Located right off of the I-405 freeway it’s in the heart of Irvine. Ranked as a Triple A Four Diamond hotel, the Hyatt provides the best of whatever you are seeking. The rooms are quite spacious. There are 536 guestrooms, including 16 Suites. The rooms above the 11th floor are known as Regency Club rooms and have their own breakfast buffet center, to include a beautiful and spacious patio to enjoy it on.
Hungry? Go to their 6ix Park Grill whose trademark is their California cuisine. We had lunch at 6ix Park Grill with Mark Bastis, Hyatt’s General Manager, and Don Hanson, the Director of Food and Beverage. For the salad I had Chef Hill’s little gem wedge salad, with organic little gem lettuce, chopped applewood bacon, point Reyes bleu cheese, red onion, yellow and red grape tomatoes with a buttermilk citrus vinaigrette. My entrée was the grilled skuna bay salmon with coconut bacon rice and grilled asparagus in a lemon-butter sauce. Dessert was a fresh peach crème brulee, with caramelized peaches and pecan cookie. They were all delicious, with top notch presentation.
Jennifer Anter, Hyatt’s Business Travel Sales Manager escorted us through the property. The Hyatt can accommodate most business conferences, with 32 individual conference rooms ranging from as small as 275 square feet to opening several conferences rooms and create their larges space of 14,700 square feet. Jennifer said that they have held everything from church revivals to Mixed Martial Arts tournaments. Your employees need to eat, and they have dozens of breakfast, lunch, dinner, coffee break, and hors d’oeuvres plans to suit your company’s needs and budget. You can also network in their lounges at the 6ix Park Grill Bar, bar8, or The Café.
Used primarily as a business hotel the rates are higher during the weekdays, leaving a cheaper rate on the weekends that families could take advantage of for weekend getaways to Orange County. Catering highly towards travelers the Hyatt helps to lighten the load by providing courtesy bicycles to its guests. As a father I know the pains of packing, and the last thing I need to add are bicycles to the back of the car or truck. This is an excellent call on the Hyatt, with them having miles of trails, beautiful scenery and shops galore within your reach.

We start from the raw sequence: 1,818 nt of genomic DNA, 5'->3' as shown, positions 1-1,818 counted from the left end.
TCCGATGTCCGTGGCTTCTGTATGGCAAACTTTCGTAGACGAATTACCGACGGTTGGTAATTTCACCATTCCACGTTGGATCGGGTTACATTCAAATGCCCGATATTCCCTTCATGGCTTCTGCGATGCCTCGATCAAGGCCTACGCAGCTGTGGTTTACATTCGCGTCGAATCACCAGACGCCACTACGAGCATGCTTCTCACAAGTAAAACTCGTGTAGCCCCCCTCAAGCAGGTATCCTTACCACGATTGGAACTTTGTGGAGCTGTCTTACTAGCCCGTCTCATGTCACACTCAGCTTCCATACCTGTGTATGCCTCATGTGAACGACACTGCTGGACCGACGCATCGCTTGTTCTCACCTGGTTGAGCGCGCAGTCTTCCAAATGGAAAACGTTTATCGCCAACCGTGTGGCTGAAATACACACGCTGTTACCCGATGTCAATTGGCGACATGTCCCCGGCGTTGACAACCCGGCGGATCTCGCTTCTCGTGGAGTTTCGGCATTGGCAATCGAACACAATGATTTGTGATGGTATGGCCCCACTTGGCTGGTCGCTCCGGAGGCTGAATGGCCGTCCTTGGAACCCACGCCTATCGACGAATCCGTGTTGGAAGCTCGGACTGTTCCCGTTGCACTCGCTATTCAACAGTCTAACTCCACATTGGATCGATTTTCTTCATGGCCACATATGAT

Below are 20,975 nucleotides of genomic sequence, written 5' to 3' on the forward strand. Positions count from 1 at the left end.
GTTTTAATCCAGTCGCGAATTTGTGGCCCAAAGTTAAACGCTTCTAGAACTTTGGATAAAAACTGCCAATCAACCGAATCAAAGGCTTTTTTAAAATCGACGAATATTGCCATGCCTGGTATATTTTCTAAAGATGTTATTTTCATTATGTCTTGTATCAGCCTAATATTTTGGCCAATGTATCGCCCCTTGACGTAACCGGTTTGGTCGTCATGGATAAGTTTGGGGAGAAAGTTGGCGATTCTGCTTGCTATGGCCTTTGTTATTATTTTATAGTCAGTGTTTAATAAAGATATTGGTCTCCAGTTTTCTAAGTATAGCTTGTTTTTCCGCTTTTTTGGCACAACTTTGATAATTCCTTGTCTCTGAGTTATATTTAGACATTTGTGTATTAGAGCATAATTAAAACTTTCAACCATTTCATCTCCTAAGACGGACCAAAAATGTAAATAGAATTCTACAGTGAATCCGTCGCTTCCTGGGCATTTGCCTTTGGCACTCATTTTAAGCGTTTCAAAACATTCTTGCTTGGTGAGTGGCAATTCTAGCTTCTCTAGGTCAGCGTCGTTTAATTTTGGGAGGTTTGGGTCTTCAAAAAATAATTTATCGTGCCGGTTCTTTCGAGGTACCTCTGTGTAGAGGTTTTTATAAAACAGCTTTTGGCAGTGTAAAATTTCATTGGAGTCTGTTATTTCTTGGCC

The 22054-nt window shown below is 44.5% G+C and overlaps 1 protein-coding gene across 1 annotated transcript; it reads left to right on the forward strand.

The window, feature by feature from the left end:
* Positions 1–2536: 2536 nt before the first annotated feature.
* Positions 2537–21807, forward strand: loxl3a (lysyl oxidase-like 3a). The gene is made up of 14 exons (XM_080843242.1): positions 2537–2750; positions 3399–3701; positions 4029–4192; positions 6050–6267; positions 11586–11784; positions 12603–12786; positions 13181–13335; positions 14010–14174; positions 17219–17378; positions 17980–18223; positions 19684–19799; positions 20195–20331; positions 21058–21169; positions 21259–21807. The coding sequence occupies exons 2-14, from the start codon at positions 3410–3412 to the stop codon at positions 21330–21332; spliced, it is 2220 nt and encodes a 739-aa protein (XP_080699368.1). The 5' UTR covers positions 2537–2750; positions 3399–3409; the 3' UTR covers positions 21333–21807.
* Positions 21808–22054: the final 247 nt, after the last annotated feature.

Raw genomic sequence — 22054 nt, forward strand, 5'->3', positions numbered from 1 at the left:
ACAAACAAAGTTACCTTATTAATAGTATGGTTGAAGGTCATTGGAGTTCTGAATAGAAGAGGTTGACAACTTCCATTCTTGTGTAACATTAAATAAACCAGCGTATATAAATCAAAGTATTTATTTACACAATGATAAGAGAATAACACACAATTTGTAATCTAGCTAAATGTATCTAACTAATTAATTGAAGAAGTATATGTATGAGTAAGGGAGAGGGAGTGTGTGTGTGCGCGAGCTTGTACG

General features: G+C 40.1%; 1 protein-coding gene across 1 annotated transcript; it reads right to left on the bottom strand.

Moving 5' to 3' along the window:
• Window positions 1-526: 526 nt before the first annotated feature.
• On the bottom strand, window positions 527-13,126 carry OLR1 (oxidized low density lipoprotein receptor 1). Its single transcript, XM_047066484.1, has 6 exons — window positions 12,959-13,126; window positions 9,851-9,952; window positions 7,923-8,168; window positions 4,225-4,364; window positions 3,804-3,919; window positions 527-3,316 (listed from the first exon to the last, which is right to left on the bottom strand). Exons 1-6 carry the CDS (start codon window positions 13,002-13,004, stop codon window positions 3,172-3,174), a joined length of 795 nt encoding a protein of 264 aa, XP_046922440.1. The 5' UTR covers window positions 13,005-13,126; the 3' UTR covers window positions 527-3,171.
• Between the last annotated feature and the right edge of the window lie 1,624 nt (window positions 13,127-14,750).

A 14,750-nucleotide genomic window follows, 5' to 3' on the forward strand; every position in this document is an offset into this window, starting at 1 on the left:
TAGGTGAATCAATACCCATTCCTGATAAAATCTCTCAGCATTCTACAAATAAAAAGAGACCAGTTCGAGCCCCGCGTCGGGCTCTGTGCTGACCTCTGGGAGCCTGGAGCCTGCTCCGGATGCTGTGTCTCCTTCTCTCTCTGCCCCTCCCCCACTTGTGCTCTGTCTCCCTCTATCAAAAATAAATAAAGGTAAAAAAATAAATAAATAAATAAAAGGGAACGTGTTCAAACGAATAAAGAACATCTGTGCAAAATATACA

It is a boutique winery that specializes in corporate events, private parties & custom labeled wine. Boutique wineries are not normally found in an industrial park, and neither are cooking classes. M.J. Hong took those elements, gently stirred, and created, The Wine Artist. Located in an unassuming industrial building, you need to remember what your momma always told you, “Never judge a book by its cover.”
A warm Tuscany and bistro atmosphere welcomes you. Broken into two areas, the bar and bistro comprise the front, with the wine making and cooking class making up the back; comfortably hosting one-hundred visitors, it’s perfect for the business and private events held there such as corporate team building events and bridal parties. You don’t believe making cuisine can be a team building event? Then you haven’t met M.J. Hong.
M.J. is the owner and class instructor. She had our IFWTWA media group making dishes from the Taste of Thailand selection! Let us just say that recipes involving anything of an Asian origin have never really been my forte. Actually, they’ve never been my anything. Not because I don’t like Asian food, because I could eat it all day, but because I’ve been way too wrapped-around-the-axle on its complexity. Thanks to M.J. I am proud to say that now I can make a pretty mean spring roll, along with Pad Thai, Chicken Curry, and Mango Sticky Rice.
Located on the outskirts of the South Coast Plaza, it had the air of a speakeasy from back in the days of prohibition. You’d swear the likes of Capone or Dillinger were going to walk out at any moment. On the outside it appeared to be a huge establishment, however as you entered you realized that it was long and narrow, as if a passageway had been secured with brick and mortar. The colors and decor reminded me of the glorious Rat Pack movies. Dark and rich, simple yet stunning.